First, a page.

ENCYCLOPEDIA ARTEMIS TITLES
ACRAEA (Akraia). Acraea and Acraeus are also attributes given to various goddesses and gods whose temples were situated upon hills, such as Zeus, Hera, Aphrodite, Pallas, Artemis, and others. (Paus. i. 1. § 3, ii. 24. § 1; Apollod. i. 9. § 28; Vitruv. i. 7; Spanheim, ad Callim. Hymn in Jov. 82.)
AEGINAEA (Aiginaia), a surname of Artemis, under which she was worshipped at Sparta. (Paus. iii. 14. § 3.) It means either the huntress of chamois, or the wielder of the javelin (aiganea).
AETO′LE (Aitôlê), a surname of Artemis, by which she was worshipped at Naupactus. In her temple in that town there was a statue of white marble representing her in the attitude of throwing a javelin. (Paus. x. 38. § 6.)
AGORAEA and AGORAEUS (Agoraia and Agoraios), are epithets given to several divinities who were considered as the protectors of the assemblies of the people in the agora, such as Zeus (Paus. iii. 11. § 8, v. 15. § 3), Athena (iii. 11. § 8), Artemis (v. 15. § 3), and Hermes. (i. 15. § 1, ii. 9. § 7, ix. 17. § 1.)
AGRO′TERA (Agrotera), the huntress, a surname of Artemis. (Hom. Il. xxi. 471.) At Agrae on the Ilissus, where she was believed to have first hunted after her arrival from Delos, Artemis Agrotera had a temple with a statue carrying a bow. (Paus. i. 19. § 7.) Under this name she was also worshipped at Aegeira. (vii. 26. § 2.) The name Agrotera is synonymous with Agraea, but Eustathius (ad Il. p. 361) derives it from the town of Agrae. Concerning the worship of Artemis Agrotera at Athens, see Dict. of Ant. s. v. Agroteras Dusia, p. 31.
ALPHAEA, ALPHEAEA, or ALPHEIU′SA (Alphaia, Alpheaia, or Alpheiousa, a surname of Artemis, which she derived from the river god Alpheius, who loved her, and under which she was worshipped at Letrini in Elis (Paus. vi. 22. § 5; Strab. viii. p. 343), and in Ortygia. (Schol. ad Pind. Pyth. ii. 12, Nem. i. 3.)
AMARYNTHUS (Amarunthos), a hunter of Artemis, from whom the town of Amarynthus in Euboea (Steph. Byz. says Euboea itself) was believed to have derived its name. (Strab. x. p. 448.) From this hero, or rather from the town of Amnarynthus, Artemis derived the surname Amarynthia or Amarysia, under which she was worshipped there and also in Attica. (Paus. i. 31. § 3, comp. Dict. of Ant. s. v. Amarunthia.)
A′NGELOS (Angelos). A surname of Artemis, under which she was worshipped at Syracuse, and according to some accounts the original name of Hecate. (Hesych. s. v.; Schol. ad Theocrit. ii. 12.)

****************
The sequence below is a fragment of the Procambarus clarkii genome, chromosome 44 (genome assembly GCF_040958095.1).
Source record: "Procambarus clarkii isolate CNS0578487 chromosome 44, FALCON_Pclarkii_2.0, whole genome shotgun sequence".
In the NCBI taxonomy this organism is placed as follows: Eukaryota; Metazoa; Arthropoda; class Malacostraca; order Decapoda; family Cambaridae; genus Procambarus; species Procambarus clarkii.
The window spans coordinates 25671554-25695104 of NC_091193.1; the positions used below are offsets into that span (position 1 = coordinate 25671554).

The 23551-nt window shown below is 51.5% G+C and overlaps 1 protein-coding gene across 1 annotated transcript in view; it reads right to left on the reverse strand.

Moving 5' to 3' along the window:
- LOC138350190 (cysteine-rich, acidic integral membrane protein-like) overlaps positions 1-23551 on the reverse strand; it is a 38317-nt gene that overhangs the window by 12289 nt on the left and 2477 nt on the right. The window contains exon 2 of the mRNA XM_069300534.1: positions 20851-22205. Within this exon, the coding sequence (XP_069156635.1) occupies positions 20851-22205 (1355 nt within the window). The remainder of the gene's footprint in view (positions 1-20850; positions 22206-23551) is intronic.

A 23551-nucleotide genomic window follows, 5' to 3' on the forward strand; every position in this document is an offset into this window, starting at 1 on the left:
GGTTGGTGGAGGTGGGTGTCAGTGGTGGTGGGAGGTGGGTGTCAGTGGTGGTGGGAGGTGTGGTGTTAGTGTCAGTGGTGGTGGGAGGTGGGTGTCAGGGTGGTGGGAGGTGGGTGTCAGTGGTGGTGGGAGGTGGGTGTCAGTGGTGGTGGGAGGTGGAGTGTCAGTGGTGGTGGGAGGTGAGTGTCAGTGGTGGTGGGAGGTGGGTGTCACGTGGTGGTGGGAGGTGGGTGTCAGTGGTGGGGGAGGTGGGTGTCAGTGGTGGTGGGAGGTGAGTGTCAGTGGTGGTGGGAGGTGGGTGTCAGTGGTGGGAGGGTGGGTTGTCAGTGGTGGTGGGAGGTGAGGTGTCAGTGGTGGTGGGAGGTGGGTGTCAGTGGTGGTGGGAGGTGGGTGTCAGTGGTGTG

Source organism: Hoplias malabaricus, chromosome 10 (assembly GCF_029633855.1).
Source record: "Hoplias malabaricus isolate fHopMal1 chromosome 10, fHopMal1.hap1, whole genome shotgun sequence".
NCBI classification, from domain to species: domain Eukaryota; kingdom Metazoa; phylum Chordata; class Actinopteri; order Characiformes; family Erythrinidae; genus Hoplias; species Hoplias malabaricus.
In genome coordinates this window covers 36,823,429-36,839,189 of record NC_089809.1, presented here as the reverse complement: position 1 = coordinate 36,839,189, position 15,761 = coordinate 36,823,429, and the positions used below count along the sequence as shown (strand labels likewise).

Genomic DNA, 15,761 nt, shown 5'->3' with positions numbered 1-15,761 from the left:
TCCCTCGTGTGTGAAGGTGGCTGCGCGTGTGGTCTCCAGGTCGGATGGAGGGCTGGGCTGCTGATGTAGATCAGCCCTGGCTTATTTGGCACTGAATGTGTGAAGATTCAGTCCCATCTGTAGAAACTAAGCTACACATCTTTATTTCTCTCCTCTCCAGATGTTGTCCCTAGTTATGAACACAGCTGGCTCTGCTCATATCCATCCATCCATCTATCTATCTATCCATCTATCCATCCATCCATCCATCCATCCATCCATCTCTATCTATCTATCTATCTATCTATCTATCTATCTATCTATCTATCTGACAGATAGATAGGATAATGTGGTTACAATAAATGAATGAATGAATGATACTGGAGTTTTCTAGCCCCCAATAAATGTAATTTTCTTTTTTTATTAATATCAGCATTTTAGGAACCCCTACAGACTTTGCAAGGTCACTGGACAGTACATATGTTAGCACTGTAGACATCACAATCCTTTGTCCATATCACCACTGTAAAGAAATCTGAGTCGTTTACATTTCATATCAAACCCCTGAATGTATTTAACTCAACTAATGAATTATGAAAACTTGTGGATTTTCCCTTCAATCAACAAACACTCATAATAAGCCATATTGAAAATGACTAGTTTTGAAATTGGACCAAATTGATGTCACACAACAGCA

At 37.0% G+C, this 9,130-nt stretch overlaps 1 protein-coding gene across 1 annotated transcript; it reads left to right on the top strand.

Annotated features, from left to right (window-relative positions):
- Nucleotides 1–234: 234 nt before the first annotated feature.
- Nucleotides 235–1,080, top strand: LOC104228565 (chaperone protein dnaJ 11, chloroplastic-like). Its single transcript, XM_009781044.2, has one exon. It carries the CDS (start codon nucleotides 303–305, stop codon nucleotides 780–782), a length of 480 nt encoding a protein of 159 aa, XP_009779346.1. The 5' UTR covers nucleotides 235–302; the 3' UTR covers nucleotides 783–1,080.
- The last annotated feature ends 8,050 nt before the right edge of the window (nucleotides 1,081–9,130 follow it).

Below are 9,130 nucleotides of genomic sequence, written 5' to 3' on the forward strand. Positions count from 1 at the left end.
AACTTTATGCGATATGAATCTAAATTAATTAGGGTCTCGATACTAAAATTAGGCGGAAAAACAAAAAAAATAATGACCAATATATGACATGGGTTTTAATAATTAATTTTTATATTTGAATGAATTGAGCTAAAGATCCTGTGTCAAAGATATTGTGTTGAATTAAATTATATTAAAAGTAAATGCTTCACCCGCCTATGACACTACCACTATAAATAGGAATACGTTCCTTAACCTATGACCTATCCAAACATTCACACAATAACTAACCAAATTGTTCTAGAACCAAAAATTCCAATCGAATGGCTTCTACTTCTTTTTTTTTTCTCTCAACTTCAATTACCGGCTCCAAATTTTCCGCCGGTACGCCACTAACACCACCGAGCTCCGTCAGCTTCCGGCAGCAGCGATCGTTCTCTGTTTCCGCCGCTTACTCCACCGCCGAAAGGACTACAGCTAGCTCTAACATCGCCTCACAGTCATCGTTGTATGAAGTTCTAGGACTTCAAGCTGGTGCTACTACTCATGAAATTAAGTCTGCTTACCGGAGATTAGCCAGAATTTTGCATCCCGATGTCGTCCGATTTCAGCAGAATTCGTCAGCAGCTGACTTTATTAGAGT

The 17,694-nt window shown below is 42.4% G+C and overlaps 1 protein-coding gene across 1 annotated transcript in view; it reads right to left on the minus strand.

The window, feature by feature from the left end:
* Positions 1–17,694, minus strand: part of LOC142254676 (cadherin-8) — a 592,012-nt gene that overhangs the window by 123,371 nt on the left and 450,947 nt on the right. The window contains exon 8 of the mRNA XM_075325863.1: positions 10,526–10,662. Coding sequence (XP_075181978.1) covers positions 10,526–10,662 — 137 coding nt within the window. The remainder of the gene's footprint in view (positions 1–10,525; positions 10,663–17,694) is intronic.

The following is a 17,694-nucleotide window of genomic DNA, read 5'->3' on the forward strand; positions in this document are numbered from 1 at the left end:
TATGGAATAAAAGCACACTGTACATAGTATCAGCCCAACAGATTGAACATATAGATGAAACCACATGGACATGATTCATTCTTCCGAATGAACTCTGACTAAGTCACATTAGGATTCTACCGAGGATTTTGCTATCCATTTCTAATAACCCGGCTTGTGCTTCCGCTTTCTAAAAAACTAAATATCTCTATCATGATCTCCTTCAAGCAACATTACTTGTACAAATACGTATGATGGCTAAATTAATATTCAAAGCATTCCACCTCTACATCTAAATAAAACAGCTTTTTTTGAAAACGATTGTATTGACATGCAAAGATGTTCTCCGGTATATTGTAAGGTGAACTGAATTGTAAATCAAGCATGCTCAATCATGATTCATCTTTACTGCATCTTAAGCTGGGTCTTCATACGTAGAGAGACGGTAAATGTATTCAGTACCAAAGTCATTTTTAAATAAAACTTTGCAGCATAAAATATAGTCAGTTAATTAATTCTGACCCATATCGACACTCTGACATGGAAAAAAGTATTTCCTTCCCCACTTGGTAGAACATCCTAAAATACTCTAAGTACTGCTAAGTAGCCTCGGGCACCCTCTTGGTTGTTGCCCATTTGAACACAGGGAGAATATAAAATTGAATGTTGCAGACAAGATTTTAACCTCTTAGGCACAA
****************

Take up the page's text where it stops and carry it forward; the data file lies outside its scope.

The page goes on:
APANCHO′MENE (Apanchomenê), the strangled (goddess), a surname of Artemis, the origin of which is thus related by Pausanias. (viii. 23. § 5.) In the neighbourhood of the town of Caphyae in Areadia, in a place called Condylea, there was a sacred grove of Artemis Condyleatis. On one occasion when some boys were playing in this grove, they put a string round the goddess' statue, and said in their jokes they would strangle Artemis. Some of the inhabitants of Caphyae who found the boys thus engaged in their sport, stoned them to death. After this occurrence, all the women of Caphyae had premature births, and all the children were brought dead into the world. This calamity did not cease until the boys were honourably buried, and an annual sacrifice to their manes was instituted in accordance with the command of an oracle of Apollo. The surname of Condyleatis was then changed into Apanchomene.
ARICI′NA (Arikinê), a surname of Artemis, derived from the town of Aricia in Latium, where she was worshipped. A tradition of that place related that Hippolytus, after being restored to life by Asclepius, came to Italy, ruled over Aricia, and dedicated a grove to Artemis. (Paus. ii. 27. § 4.) This goddess was believed to be the Taurian Artemis, and her statue at Aricia was considered to be the same as the one which Orestes had brought with him from Tauris. (Serv. ad Aen. ii. 116; Strab. v. p. 239; Hygin. Fab. 261.) According to Strabo, the priest of the Arician Artemis was always a run-away slave, who obtained his office in the following manner: -- The sacred grove of Artemis contained one tree from which it was not allowed to break off a branch; but if a slave succeeded in effecting it, the priest was obliged to fight with him, and if he was conquered and killed, the victorious slave became his successor, and might in his turn be killed by another slave, who then succeeded him. Suetonius (Calig. 35) calls the priest rex nemorensis. Ovid (Fast. iii. 260, &c.), Suetonius, and Pausanias, speak of contests of slaves in the grove at Aricia, which seem to refer to the frequent fights between the priest and a slave who tried to obtain his office.
ARISTO (Aristô), the best, a surname of Artemis at Athens. (Paus. i. 29. § 2.)
ARISTOBU′LE (Aristobulê), the best adviser, a surname of Artemis, to whom Themistocles built a temple at Athens under this name; and in it he dedicated his own statue. (Plut. Themist. 22.)
ASTRATEIA (Astrateia), a surname of Artemis, under which she had a temple near Pyrrhichus in Laconia, because she was believed to have stopped there the progress of the Amazons. (Paus. iii. 25. § 2.)
BRAURO′NIA (Braurônia), a surname of Artemis, derived from the demos of Brauron in Attica. Under this name the goddess had a sanctuary on the Acropolis of Athens, which contained a statue of her made by Praxiteles. Her image at Brauron, however, was believed to be the most ancient, and the one which Orestes and Iphigeneia had brought with them from Tauris. (Paus. i. 23. § 8; Dict. of Ant. s. v. Braurônia.)